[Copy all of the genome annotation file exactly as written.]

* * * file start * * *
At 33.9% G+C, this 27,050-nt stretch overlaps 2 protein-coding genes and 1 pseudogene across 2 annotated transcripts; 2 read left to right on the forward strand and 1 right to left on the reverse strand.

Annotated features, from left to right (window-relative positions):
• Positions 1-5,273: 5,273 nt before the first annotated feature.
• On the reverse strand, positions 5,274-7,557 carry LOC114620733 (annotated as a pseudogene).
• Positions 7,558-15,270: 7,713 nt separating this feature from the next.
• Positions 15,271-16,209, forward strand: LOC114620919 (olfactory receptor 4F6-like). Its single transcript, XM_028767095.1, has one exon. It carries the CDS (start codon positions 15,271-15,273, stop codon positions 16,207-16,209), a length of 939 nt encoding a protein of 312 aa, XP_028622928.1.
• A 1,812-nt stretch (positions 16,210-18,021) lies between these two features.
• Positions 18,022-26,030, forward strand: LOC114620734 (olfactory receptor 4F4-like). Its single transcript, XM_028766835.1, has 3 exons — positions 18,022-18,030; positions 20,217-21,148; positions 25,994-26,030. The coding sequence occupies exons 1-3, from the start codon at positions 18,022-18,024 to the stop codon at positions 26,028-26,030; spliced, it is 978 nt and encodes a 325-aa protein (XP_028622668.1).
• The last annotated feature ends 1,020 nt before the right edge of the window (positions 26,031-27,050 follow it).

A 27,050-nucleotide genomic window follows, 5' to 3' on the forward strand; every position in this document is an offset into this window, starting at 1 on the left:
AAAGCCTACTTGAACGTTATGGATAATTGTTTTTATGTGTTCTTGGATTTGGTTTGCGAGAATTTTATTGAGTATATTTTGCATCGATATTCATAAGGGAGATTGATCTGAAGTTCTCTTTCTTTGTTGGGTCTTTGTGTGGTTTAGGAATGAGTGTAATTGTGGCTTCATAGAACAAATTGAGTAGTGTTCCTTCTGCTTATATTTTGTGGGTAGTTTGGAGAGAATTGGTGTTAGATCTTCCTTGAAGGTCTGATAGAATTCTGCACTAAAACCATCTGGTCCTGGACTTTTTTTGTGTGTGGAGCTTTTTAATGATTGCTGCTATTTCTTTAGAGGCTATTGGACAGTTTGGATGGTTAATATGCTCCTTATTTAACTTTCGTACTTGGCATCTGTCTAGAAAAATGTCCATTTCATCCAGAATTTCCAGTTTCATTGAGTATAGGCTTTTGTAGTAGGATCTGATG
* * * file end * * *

At 33.9% G+C, this 27,050-nt stretch overlaps 2 protein-coding genes and 1 pseudogene across 2 annotated transcripts; 2 read left to right on the forward strand and 1 right to left on the reverse strand.

Annotated features, from left to right (window-relative positions):
• Positions 1-5,273: 5,273 nt before the first annotated feature.
• On the reverse strand, positions 5,274-7,557 carry LOC114620733 (annotated as a pseudogene).
• Positions 7,558-15,270: 7,713 nt separating this feature from the next.
• Positions 15,271-16,209, forward strand: LOC114620919 (olfactory receptor 4F6-like). Its single transcript, XM_028767095.1, has one exon. It carries the CDS (start codon positions 15,271-15,273, stop codon positions 16,207-16,209), a length of 939 nt encoding a protein of 312 aa, XP_028622928.1.
• A 1,812-nt stretch (positions 16,210-18,021) lies between these two features.
• Positions 18,022-26,030, forward strand: LOC114620734 (olfactory receptor 4F4-like). Its single transcript, XM_028766835.1, has 3 exons — positions 18,022-18,030; positions 20,217-21,148; positions 25,994-26,030. The coding sequence occupies exons 1-3, from the start codon at positions 18,022-18,024 to the stop codon at positions 26,028-26,030; spliced, it is 978 nt and encodes a 325-aa protein (XP_028622668.1).
• The last annotated feature ends 1,020 nt before the right edge of the window (positions 26,031-27,050 follow it).

A 27,050-nucleotide genomic window follows, 5' to 3' on the forward strand; every position in this document is an offset into this window, starting at 1 on the left:
AAAGCCTACTTGAACGTTATGGATAATTGTTTTTATGTGTTCTTGGATTTGGTTTGCGAGAATTTTATTGAGTATATTTTGCATCGATATTCATAAGGGAGATTGATCTGAAGTTCTCTTTCTTTGTTGGGTCTTTGTGTGGTTTAGGAATGAGTGTAATTGTGGCTTCATAGAACAAATTGAGTAGTGTTCCTTCTGCTTATATTTTGTGGGTAGTTTGGAGAGAATTGGTGTTAGATCTTCCTTGAAGGTCTGATAGAATTCTGCACTAAAACCATCTGGTCCTGGACTTTTTTTGTGTGTGGAGCTTTTTAATGATTGCTGCTATTTCTTTAGAGGCTATTGGACAGTTTGGATGGTTAATATGCTCCTTATTTAACTTTCGTACTTGGCATCTGTCTAGAAAAATGTCCATTTCATCCAGAATTTCCAGTTTCATTGAGTATAGGCTTTTGTAGTAGGATCTGATG